this angle, however in some of the scenes, the background
appeared two dimensional. Also unnoticeable was ghosting,
a problem which appears in both polarized IMAX 3-D and 70mm
theme park films. Unfortunately, though, streaking during
a number of fast motion scenes was somewhat irritating.
Like Chicken Little, Polar Express
presented in IMAX 3-D is a converted version of a 2-D computer
animated film designed for presentation in a specialty venue
3-D theater. IMAX 3-D works much like the 1950’s NaturalVision
system. Two rotors on the IMAX GT projector, one above the
other, project dual 15 perf 70mm film strips onto a silver
painted screen through linear polarizers. Since the first
IMAX 3-D film in 1985, We Are Born of Stars, I have
seen plenty of IMAX 3-D films, but Polar Express
is indeed a wonder to watch. The key to this phenomenon is
having Hugh Murray, IMAX’s 3-D specialist, work with
SONY Imageworks to create dimension to the image and reframe
it for the IMAX screen. Murray had previously worked his magic
on the computer animation compilation Cyberworld 3-D.
The honor of first feature length IMAX 3-D film goes to Polar
Express. Even a year after its initial release (and only
two months after seeing it in Boston at GSTA) the film still
looked as astounding as the first time I viewed it. Although
it has a few glitches, such as one or two scenes where the
backgrounds appeared two-dimensional, as did Chicken Little,
and ghosting that was pronounced by the size of the screen,
the overall effect is magical. Unlike Chicken Little,
which was mundane throughout many parts of the film, the IMAX
3-D version of Polar Express engrossed and invited
me into the film.
I have also seen clips from the 3-D version
of Polar Express on two different digital 3-D systems.
Although both offered a much tighter picture than IMAX, IMAX’s
screen truly allowed me to feel as if I were in the movie.
However, it lacks the comfort level that I experienced with
House of Wax, the only one of the three films filmed
live with 3-D cameras. Whereas with House of Wax
I forgot that I was watching 3-D, with Polar Express
the continued use of positive z action gave an effect similar
to that of a theme park film where, during a number of scenes,
I tensed up and actually held the armrests of my seat.
Overall, each of the three 3-D experiences is worthwhile.
As enjoyable as Polar Express and Chicken Little
are, however, neither matches House of Wax. When
3-D is filmed correctly, a traditional 35mm 1950’s gem
can be an even more immersive experience than those shown
on the largest screens.
Article © 2005 Joseph L. Kleiman/Amanda Gardner
This article may not be reproduced in whole or in part without
expressed written permission of the owners.
Joseph / Crazy Horse 3-D Book
The Chief Joseph / Crazy Horse 3-D Book is a new
release with 3-D images, text and maps to illustrate the important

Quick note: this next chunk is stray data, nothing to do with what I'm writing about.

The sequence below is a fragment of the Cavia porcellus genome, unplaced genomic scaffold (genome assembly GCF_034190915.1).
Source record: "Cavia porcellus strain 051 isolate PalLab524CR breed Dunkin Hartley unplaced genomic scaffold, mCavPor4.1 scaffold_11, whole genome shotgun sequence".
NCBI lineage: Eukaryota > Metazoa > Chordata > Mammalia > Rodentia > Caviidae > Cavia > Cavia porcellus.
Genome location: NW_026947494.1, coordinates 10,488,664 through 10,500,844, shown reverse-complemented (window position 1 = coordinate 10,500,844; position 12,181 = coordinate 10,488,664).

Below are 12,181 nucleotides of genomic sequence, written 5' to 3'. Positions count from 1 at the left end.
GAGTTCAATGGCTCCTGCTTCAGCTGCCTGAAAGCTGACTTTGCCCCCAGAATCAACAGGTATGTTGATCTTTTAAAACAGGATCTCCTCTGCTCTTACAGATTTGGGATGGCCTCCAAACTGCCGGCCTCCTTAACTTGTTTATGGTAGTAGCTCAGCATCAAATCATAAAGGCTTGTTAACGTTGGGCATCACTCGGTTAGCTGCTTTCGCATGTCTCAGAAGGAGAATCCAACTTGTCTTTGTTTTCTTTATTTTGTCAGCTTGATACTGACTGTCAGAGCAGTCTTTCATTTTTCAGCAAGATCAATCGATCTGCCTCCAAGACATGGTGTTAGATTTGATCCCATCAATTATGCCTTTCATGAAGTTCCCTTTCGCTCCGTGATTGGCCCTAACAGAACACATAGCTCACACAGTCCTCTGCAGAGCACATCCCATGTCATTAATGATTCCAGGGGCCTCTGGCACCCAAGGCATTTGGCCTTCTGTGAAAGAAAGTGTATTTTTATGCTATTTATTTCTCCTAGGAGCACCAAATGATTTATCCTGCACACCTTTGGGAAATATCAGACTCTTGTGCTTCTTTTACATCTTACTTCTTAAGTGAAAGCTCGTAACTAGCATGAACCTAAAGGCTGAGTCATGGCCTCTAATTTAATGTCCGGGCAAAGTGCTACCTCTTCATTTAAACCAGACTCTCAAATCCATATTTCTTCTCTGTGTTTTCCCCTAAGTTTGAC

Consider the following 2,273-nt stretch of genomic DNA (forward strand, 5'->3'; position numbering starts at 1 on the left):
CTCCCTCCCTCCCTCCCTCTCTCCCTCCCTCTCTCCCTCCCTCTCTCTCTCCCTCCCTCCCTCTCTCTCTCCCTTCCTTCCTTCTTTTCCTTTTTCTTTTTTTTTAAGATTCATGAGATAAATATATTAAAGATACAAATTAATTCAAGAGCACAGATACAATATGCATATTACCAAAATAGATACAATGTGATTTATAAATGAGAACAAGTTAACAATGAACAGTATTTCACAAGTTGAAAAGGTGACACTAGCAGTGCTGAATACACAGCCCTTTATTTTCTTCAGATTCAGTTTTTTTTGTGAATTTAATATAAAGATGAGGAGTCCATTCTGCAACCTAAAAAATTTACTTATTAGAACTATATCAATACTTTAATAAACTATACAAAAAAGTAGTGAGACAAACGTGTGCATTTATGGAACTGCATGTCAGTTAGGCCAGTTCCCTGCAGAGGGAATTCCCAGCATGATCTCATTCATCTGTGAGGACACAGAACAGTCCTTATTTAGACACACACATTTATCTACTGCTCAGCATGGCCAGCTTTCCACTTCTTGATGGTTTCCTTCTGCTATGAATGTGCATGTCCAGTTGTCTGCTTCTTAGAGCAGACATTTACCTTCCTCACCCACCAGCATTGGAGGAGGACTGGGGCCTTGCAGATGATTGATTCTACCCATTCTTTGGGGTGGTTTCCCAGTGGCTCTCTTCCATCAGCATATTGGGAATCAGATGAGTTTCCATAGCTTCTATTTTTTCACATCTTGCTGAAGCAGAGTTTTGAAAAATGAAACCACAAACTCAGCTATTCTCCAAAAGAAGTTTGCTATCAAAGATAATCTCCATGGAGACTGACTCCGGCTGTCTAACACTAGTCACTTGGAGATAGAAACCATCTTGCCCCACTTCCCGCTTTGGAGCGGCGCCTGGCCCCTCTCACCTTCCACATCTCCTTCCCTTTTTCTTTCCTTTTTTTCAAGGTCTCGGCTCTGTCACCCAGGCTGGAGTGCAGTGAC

historic sites and story of these two famous Indian leaders.
Chief Joseph and his Nez Perce band were driven from their
ancestral homeland in the Wallowa country of northeastern
The 3-D images trace the route of their 1,700-mile flight
through Idaho and Montana and their ultimate surrender on
Oct. 5, 1877, at the Bear Paw battlefield site, 40 miles short
of their goal of sanctuary in Canada.
Crazy Horse was sacred to the Lakota (Teton Sioux) and for
some 20 years led various Indian factions in their fight to
retain their homelands in the great plains of the upper midwest.
His best known, and last major encounter, was the Battle of
the Little Bighorn, June 25, 1876. Lt. Col George Custer and
his immediate command of 225 men were all killed at Last Stand
Hill. The rest of the 7th Cavalry command, led by Major Marcus
Reno and Capt. F.W. Benteen, were badly decimated. The five
Indian tribes won the battle. but lost the war. Their final
subjugation was swift and complete.
The book contains 50 3-D photographs by well-known View-Master
photographer Charley Van Pelt.
The book costs $5 and is available on Charley
Van Pelt's Web site.
Center of Art and Photography to present Otto Bathurst's High
Days and Holidays in 3-D starting Jan. 5
3-D Center of Art and Photography will present Otto Bathurst’s
slide show High Days and Holidays, a humorous look at his
grandfather and an insight into his idiosyncrasies as told
by an admiring grandson.
Bathurst combines stereo images taken by his grandfather
with an animated narrative to create a wonderful portrait
of a time and a man.
On the Gallery walls, Dr. L.P. Futo, a long time stereo enthusiast
from Hungary, exhibits fine prints of his beautiful and varied
3-D paintings in Adventures in ChromaDepth.
The show opens Jan. 5 and ends on Feb. 19, 2006.
The 3-D Center of Art and Photography is located at 1928
NW Lovejoy in Portland, Oregon. Hours: Thursday through Sunday,
1 to 5 p.m. First Thursdays, 6 to 9 p.m.
Kodak and Real
D to Deliver Digital 3-D Cinema in Australia
Digital Cinema and REAL D announced that the companies have
formed a strategic alliance to roll out digital 3 D cinema
throughout Australia. Installation of digital 3-D cinema systems
will be complete in time for the country’s upcoming
premiere of Disney’s Chicken Little in 3 D
starting Jan. 1, 2006.
Kodak has a legacy of innovation in entertainment imaging